gothefucktosleepOur tiredness has been compounded by Jessica’s horrendous sleeping patterns. She refuses to lie in her cot and when she finds herself asleep in it, she springs vertical and bellows, her face all mouth and her skin a livid red. The nights are particularly gruelling, mainly because she awakens like clockwork at 10pm every night, just as Al and I are drifting into a deep and dreamless sleep. She goes for my breasts like a dog that’s offered a bone and then she refuses, like absolutely, adamantly, categorically point-blank refuses to go back into her cot. Al and I have started referring to the cross and wild Jessica of the night as ‘Chucky’. So when we hear the 10pm squawk from her bedroom, we say ‘Oh dear, here comes Chucky.’

I think the problem is that Jessica is a light and lonely sleeper. If we cough or sneeze it wakes her. If I turn on a light near her room, she springs up in the cot. I feel I should prepare for bed and brush my teeth using a miner’s lamp. Even the lightest, tiptoeing footsteps set her off and Al and I need to sink on to our tummies and leopard crawl in the vicinity of her room. The comedian Michael McIntyre said that parents tend to say ‘good luck’ to each other instead of ‘good night’ and I agree with that.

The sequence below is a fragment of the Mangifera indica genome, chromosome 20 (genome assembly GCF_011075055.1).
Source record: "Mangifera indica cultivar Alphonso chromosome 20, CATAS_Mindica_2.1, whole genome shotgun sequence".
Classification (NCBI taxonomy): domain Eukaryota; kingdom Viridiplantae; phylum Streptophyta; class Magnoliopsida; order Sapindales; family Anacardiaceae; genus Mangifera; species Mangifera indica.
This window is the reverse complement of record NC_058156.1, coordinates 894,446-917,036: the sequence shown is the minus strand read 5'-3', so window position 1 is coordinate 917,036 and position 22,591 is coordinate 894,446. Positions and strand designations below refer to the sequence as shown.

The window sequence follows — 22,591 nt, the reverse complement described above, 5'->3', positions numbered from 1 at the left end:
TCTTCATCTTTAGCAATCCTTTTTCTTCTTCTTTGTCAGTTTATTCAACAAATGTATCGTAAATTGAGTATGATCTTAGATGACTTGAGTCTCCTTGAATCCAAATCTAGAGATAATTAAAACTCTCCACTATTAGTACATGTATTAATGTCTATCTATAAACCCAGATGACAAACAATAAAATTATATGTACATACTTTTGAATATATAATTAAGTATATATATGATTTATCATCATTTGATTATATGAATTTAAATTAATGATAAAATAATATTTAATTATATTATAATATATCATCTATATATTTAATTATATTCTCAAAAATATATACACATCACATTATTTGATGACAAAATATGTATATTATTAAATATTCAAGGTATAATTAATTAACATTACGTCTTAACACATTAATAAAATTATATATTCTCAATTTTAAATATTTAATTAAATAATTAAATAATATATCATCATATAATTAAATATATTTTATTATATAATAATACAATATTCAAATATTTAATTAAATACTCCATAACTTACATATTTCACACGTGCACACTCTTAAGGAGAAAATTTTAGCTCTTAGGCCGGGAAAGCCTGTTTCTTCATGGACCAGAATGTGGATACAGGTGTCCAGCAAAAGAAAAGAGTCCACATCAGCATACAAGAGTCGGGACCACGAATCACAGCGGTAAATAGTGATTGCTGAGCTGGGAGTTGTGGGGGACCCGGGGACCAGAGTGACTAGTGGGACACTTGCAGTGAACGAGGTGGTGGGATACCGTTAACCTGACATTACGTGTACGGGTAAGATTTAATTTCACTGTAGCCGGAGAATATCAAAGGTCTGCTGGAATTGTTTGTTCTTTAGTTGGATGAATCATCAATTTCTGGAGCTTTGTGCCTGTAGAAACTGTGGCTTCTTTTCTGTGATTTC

Apparently some kids have serious stamina in the crying department. I have a friend with three teenage children and she said her daughter, Hailey, used to rage and cry so much that they called her ‘Wailey Hailey’. I keep telling Al that this stage is just for a season. Another of my friends has children aged 4 and 6 and she said they sleep so soundly and deeply and she needs to light fireworks next to their heads to wake them in the mornings. Actually, I reckon Jessica is just lonely and likes to sleep with company. In the next few days I’m going to arrange a bigger bed in Megan’s room and the two can lie together. I know Jessica will be happier if she can be the inner spoon and feel a warm body of someone, even her sister, next to her.

Homeless PrincessMegan is her usual rambunctious self. On Sunday evening I told her to dress for church so she put on four layers – two t-shirts and two dresses and then when she bent over to put on her wellies (it wasn’t raining), I noticed her bum crack and suggested she add some undies to the mix, please.